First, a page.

“He’s distinguished looking here, too,” Henry said, tapping a fingernail on the photo, “but it’s obvious the height didn’t pass down to your part of the family.”

“Hey . . . “

“Don’t ‘hey’ at me.” He began singing, “‘Five foot two, eyes of teal blue. . .’”

“Good grief,” she said, as she continued laying out the box’s contents.

There were photographs of her grandparents and parents through the years, and two aunts on her mother’s side. She smiled when Henry exclaimed over her baby pictures and a progression of photos marked on the back with captions like “Carrie, 3rd birthday,” and “Carrie’s first day at school.” She figured his comments about how cute she was were either prejudice or diplomacy, but, nevertheless, they were nice to hear. “You looked cuddly and soft, even then,” he said, reaching over to squeeze her hand.

There was one worn manila envelope tied up with yellowed seam-binding tape that obviously hadn’t been disturbed in years. “Gosh,” she said, “this was in the stuff I packed up after Mom died, and I obviously never got around to looking inside.”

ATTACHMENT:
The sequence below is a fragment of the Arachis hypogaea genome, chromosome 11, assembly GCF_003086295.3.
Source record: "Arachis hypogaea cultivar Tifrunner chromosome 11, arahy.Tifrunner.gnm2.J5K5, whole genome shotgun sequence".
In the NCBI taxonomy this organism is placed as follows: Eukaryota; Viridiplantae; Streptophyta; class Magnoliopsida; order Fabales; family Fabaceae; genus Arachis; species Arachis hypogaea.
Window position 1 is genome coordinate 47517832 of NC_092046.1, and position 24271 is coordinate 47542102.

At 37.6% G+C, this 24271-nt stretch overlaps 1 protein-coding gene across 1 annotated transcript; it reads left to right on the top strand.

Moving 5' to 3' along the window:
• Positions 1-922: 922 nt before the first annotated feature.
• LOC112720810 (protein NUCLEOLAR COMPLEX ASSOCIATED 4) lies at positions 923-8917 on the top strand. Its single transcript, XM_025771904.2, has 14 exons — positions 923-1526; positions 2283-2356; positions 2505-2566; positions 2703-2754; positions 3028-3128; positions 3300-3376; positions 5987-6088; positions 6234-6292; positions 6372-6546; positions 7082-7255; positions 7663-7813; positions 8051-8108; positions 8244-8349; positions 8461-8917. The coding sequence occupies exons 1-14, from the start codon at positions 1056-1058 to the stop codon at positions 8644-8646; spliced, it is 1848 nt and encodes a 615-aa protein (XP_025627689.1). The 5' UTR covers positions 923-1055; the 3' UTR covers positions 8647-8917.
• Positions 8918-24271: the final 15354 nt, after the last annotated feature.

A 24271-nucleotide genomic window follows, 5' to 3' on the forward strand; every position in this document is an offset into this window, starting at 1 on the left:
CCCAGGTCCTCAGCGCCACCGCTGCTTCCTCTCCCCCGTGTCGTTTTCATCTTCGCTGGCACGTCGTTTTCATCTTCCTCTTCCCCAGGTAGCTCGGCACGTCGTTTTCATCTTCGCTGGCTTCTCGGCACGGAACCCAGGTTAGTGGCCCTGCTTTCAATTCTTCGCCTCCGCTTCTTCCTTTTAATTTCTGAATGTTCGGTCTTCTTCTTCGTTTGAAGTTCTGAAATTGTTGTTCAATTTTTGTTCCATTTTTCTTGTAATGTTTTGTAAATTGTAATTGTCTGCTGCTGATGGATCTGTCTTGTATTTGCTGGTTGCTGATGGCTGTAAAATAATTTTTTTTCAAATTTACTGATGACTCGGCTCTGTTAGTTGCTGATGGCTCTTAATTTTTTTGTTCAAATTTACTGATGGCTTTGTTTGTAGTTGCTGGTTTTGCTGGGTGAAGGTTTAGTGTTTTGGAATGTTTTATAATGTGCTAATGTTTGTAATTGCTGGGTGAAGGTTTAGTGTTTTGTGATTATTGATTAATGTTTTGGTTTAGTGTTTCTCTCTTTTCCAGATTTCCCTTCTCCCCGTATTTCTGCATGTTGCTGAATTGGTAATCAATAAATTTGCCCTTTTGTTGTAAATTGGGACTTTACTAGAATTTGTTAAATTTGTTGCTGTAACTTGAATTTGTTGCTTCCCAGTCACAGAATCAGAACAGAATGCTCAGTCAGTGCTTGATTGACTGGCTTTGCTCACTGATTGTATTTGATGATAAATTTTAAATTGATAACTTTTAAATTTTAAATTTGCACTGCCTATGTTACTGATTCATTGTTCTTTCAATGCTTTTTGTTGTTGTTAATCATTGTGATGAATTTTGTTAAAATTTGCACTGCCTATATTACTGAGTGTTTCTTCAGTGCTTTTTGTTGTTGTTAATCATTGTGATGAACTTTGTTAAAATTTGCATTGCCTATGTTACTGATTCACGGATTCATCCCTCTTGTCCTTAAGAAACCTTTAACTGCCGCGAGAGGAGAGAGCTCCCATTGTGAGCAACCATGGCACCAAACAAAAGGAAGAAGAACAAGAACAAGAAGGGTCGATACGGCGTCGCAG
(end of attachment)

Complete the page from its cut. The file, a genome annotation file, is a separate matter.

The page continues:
She untied the tape and spread the envelope’s contents out on the table. After studying the assortment, Henry pointed with a finger, and said, “Your grandparents, right? I assume this must be your dad. He looks about eight. Then, who’s this little girl? Could she be the missing sister?”

 Carrie said nothing as she studied the photo, then scanned the remaining pictures. “Here’s a photo of my dad with his parents. Maybe he’s late teens here?”

 “Um hmm, and this picture seems to be the latest one in the bunch. No girl, but that really isn’t definitive.”

“No. We still have no concrete answers, though if that girl in the one picture is his sister, she couldn’t have died before she was, what? Four or five?”

 The phone rang and Carrie looked at the clock. Six-thirty. At least the woman was punctual. “Good timing,” she said to Henry. “Lunch tomorrow?”

He nodded.

“Hello.”

 

 

Order:  Amazon    B&N   
Order an autographed copy, postage free, from the author

 

Copyright 2015 by Radine Trees Nehring